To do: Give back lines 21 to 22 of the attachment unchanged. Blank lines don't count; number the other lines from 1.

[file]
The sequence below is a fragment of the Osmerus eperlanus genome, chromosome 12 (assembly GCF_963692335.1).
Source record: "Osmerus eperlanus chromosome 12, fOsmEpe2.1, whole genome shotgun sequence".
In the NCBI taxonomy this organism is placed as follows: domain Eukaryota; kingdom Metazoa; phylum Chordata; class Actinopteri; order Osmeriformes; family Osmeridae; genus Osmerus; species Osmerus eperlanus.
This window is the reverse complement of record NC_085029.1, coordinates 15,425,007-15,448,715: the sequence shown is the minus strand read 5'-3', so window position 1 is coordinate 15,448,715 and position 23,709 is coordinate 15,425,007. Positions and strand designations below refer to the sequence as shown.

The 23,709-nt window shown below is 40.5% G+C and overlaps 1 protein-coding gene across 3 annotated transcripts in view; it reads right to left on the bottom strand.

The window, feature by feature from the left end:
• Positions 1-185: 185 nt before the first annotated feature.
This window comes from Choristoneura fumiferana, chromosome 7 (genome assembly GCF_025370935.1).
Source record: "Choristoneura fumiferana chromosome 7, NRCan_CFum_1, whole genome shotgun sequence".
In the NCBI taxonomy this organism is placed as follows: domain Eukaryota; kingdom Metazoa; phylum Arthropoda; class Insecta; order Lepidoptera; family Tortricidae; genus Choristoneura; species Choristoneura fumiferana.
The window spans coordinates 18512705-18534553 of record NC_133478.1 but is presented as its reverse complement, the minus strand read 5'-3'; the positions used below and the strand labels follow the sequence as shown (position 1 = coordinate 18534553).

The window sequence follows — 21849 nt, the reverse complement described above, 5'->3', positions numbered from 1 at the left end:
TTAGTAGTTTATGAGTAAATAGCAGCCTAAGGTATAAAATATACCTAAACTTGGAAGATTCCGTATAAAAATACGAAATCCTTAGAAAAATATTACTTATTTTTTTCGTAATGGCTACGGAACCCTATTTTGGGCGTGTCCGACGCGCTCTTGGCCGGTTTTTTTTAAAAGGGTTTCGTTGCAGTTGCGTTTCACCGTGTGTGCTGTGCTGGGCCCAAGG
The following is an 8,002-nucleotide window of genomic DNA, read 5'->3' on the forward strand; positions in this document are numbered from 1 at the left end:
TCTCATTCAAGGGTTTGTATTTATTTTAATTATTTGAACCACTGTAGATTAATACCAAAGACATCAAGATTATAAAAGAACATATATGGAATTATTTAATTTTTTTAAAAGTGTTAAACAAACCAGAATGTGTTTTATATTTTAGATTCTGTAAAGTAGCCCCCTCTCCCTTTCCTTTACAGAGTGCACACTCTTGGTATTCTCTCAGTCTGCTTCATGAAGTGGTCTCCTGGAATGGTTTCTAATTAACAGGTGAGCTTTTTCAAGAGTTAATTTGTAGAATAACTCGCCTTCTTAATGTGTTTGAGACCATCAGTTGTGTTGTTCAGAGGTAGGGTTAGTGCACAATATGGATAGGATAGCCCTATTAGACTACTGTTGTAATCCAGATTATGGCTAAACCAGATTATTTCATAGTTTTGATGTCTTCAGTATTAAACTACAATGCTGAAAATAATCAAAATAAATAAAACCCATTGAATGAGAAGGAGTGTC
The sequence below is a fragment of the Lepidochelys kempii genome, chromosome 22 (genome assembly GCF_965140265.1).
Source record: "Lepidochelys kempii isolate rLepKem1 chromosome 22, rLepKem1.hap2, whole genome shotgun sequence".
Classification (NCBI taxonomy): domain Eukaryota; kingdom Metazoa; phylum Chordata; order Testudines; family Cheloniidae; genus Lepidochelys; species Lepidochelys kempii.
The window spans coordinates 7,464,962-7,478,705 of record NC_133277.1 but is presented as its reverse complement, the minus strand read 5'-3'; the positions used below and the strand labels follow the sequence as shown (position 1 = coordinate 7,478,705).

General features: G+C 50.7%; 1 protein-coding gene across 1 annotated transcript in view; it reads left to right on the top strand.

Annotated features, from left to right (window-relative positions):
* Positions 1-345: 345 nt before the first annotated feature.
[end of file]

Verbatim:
Annotated features, from left to right (window-relative positions):
* Positions 1-345: 345 nt before the first annotated feature.